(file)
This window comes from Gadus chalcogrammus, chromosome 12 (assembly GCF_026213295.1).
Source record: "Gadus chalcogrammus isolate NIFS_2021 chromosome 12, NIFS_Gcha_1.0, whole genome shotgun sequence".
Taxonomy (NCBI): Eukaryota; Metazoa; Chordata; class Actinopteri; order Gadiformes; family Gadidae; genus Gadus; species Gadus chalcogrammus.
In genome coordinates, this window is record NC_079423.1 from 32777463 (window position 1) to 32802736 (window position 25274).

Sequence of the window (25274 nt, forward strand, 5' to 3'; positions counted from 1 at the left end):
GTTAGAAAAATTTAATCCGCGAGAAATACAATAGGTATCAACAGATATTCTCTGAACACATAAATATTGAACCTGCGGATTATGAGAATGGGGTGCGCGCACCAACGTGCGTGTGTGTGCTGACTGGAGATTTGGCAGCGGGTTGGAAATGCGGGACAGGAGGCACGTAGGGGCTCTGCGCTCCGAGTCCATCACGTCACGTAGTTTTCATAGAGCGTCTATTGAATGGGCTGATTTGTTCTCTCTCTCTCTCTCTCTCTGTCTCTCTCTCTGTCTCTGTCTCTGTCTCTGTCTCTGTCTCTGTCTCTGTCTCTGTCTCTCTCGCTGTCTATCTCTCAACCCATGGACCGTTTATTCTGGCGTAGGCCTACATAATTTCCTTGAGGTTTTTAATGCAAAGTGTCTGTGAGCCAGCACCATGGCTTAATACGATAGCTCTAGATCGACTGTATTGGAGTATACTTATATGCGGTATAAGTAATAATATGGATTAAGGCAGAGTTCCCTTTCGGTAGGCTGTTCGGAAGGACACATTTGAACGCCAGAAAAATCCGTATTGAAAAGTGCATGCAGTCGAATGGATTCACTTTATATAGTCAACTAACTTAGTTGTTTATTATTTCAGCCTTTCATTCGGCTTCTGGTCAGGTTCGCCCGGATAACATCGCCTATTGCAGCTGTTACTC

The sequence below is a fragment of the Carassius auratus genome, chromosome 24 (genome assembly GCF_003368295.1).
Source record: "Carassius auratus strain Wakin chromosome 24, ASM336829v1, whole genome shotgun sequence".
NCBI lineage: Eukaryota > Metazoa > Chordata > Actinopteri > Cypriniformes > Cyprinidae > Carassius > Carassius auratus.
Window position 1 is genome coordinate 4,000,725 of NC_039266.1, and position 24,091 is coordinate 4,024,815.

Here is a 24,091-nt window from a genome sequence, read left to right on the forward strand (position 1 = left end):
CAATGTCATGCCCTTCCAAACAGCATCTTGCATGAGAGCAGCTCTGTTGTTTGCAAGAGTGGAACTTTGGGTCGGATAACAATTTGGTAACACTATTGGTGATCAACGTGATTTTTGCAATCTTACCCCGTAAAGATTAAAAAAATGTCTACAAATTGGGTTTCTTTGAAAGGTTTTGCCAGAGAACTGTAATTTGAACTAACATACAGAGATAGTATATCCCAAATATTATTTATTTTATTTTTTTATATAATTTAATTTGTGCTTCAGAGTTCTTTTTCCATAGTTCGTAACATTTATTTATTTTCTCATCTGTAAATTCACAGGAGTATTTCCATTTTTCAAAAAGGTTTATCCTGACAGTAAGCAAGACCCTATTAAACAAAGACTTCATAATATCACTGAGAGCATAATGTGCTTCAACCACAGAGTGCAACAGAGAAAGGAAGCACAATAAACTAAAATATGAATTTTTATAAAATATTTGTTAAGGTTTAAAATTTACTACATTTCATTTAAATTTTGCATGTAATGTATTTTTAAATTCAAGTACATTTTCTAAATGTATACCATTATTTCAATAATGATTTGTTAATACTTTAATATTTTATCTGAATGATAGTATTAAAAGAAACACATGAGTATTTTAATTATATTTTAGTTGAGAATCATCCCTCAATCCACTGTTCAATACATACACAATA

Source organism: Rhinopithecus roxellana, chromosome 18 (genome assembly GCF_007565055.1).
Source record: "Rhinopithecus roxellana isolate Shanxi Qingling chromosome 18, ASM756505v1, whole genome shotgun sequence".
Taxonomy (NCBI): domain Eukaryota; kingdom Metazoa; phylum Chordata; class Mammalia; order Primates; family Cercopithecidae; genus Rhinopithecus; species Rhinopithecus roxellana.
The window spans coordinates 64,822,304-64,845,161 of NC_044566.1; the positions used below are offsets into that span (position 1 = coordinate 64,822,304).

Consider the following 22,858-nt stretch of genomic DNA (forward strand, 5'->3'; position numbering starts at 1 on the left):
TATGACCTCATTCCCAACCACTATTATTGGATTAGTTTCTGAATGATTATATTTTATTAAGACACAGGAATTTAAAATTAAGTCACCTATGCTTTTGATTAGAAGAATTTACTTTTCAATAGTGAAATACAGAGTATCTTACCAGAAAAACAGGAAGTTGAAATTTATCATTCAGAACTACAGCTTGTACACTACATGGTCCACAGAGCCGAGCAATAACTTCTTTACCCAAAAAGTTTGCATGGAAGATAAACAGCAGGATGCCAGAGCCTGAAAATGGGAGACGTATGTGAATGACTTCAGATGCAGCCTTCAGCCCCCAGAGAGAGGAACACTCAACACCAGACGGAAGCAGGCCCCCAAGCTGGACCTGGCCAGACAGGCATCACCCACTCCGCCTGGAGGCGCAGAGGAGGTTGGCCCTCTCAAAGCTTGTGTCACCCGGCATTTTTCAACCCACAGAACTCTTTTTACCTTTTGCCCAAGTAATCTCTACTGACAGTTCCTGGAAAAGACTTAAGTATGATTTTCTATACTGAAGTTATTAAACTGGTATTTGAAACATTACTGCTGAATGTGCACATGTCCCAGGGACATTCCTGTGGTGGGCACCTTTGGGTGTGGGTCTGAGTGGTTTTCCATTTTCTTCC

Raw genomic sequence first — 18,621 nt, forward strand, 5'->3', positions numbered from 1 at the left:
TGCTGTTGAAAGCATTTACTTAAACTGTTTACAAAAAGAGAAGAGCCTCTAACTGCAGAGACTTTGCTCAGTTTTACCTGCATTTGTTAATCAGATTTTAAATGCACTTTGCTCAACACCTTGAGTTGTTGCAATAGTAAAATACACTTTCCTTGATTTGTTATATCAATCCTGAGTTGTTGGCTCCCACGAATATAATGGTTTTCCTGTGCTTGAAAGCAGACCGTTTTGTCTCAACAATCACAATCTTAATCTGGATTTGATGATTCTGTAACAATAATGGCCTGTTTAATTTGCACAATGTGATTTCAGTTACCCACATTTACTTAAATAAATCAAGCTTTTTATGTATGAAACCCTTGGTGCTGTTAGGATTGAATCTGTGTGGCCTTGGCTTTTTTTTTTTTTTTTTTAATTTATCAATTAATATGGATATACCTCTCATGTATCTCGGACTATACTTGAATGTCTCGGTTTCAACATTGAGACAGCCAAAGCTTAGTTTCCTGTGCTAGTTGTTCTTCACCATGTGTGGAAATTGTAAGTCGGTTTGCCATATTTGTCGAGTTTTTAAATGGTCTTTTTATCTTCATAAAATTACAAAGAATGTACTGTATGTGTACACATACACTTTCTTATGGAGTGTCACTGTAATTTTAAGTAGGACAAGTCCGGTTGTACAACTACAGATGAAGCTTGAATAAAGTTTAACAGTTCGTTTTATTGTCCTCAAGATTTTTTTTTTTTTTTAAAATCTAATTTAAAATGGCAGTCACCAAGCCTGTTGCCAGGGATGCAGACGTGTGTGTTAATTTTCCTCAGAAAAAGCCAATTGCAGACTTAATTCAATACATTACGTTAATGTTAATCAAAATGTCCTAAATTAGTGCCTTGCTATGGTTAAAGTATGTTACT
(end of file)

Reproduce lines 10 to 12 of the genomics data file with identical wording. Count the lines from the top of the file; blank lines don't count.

Window position 1 is genome coordinate 4,000,725 of NC_039266.1, and position 24,091 is coordinate 4,024,815.

Here is a 24,091-nt window from a genome sequence, read left to right on the forward strand (position 1 = left end):
CAATGTCATGCCCTTCCAAACAGCATCTTGCATGAGAGCAGCTCTGTTGTTTGCAAGAGTGGAACTTTGGGTCGGATAACAATTTGGTAACACTATTGGTGATCAACGTGATTTTTGCAATCTTACCCCGTAAAGATTAAAAAAATGTCTACAAATTGGGTTTCTTTGAAAGGTTTTGCCAGAGAACTGTAATTTGAACTAACATACAGAGATAGTATATCCCAAATATTATTTATTTTATTTTTTTATATAATTTAATTTGTGCTTCAGAGTTCTTTTTCCATAGTTCGTAACATTTATTTATTTTCTCATCTGTAAATTCACAGGAGTATTTCCATTTTTCAAAAAGGTTTATCCTGACAGTAAGCAAGACCCTATTAAACAAAGACTTCATAATATCACTGAGAGCATAATGTGCTTCAACCACAGAGTGCAACAGAGAAAGGAAGCACAATAAACTAAAATATGAATTTTTATAAAATATTTGTTAAGGTTTAAAATTTACTACATTTCATTTAAATTTTGCATGTAATGTATTTTTAAATTCAAGTACATTTTCTAAATGTATACCATTATTTCAATAATGATTTGTTAATACTTTAATATTTTATCTGAATGATAGTATTAAAAGAAACACATGAGTATTTTAATTATATTTTAGTTGAGAATCATCCCTCAATCCACTGTTCAATACATACACAATA